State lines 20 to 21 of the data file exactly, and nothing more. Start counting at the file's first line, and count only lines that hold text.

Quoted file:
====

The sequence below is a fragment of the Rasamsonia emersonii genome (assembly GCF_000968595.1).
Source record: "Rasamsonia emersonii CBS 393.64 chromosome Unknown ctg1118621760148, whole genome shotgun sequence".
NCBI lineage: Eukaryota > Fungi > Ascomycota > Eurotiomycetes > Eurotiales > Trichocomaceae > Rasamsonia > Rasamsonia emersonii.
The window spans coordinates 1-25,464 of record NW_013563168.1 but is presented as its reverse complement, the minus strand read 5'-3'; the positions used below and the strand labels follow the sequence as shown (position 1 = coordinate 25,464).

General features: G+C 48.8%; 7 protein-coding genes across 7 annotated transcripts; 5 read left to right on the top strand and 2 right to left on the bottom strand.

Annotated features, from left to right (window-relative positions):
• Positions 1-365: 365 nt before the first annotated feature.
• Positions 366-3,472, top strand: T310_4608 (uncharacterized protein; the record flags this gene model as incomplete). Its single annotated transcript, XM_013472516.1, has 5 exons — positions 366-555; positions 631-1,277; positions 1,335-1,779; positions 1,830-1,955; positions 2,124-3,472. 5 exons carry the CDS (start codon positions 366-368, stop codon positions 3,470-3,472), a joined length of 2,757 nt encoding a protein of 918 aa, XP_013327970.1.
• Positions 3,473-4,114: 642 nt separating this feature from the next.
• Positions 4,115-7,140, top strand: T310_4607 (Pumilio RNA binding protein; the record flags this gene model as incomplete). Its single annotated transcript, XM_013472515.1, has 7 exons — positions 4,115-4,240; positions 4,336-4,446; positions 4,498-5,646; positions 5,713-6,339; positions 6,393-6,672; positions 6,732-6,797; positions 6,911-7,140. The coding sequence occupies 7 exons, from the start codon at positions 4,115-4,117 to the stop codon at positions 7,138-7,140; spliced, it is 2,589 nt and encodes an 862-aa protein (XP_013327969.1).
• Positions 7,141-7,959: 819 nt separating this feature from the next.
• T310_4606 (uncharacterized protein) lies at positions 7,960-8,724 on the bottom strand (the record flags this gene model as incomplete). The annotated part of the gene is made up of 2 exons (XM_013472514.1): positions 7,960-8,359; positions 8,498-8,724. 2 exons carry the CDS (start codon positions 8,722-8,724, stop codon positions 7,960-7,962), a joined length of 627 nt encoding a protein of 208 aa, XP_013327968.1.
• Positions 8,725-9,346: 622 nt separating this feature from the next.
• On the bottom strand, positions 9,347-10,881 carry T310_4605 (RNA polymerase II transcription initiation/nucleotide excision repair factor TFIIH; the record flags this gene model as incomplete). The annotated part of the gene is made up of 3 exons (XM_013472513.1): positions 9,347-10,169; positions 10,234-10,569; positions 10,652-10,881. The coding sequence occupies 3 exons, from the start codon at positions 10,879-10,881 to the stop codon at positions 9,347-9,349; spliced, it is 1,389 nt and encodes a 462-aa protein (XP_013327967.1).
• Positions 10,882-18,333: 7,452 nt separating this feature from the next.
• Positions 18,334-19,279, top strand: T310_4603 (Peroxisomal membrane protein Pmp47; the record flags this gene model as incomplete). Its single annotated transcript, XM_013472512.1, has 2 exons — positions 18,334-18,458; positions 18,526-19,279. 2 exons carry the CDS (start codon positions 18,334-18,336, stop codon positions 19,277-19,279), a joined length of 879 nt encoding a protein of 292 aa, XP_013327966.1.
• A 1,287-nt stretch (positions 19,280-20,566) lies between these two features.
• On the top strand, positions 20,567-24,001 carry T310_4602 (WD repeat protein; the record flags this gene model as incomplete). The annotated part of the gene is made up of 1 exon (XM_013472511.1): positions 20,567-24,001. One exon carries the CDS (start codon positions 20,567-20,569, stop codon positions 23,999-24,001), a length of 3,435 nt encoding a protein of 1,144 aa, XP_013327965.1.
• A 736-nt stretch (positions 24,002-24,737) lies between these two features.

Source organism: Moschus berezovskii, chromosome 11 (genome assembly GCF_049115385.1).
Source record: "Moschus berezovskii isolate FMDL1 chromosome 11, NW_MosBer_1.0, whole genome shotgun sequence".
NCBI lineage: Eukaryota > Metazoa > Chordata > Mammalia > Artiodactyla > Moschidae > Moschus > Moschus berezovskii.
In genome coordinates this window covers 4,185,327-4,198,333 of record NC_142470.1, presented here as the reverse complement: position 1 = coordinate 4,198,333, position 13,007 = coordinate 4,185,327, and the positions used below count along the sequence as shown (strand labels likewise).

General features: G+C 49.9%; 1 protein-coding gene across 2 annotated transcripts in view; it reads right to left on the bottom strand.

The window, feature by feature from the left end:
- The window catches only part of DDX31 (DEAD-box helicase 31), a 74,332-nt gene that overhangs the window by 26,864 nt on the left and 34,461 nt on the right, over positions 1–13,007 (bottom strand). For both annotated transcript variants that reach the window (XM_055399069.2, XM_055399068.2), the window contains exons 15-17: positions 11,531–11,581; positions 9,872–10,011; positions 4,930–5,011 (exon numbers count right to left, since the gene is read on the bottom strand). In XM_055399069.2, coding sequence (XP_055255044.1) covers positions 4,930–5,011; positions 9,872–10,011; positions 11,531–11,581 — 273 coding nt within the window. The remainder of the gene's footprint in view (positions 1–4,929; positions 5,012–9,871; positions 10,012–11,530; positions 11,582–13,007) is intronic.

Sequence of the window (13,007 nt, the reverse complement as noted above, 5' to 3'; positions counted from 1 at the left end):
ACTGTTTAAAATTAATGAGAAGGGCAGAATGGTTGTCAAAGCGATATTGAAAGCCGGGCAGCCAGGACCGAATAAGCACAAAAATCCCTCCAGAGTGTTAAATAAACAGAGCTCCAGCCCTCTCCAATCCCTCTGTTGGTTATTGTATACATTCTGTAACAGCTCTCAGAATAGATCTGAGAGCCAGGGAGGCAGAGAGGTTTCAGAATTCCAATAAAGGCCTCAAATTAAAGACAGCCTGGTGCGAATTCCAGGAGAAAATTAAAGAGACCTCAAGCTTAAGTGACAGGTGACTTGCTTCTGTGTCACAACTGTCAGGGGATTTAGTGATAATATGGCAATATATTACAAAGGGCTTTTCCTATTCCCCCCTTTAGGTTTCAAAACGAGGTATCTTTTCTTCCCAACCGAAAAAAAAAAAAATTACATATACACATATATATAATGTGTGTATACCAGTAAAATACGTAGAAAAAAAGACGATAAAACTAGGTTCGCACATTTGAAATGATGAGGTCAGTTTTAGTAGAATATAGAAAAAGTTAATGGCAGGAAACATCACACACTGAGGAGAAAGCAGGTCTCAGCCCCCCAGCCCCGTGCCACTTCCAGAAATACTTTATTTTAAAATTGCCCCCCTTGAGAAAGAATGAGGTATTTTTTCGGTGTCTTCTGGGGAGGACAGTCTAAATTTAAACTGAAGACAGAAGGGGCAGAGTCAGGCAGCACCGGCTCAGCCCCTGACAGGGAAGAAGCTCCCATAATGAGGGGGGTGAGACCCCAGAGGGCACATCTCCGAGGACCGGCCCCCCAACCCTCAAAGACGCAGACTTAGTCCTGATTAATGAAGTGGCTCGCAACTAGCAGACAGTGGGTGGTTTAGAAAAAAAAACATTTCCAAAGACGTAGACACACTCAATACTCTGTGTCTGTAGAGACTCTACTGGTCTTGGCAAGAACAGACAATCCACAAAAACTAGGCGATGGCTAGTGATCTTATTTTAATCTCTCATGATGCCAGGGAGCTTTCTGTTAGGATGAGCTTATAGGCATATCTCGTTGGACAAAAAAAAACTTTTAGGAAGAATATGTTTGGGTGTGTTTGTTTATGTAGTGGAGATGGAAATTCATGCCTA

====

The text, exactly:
Source organism: Moschus berezovskii, chromosome 11 (genome assembly GCF_049115385.1).
Source record: "Moschus berezovskii isolate FMDL1 chromosome 11, NW_MosBer_1.0, whole genome shotgun sequence".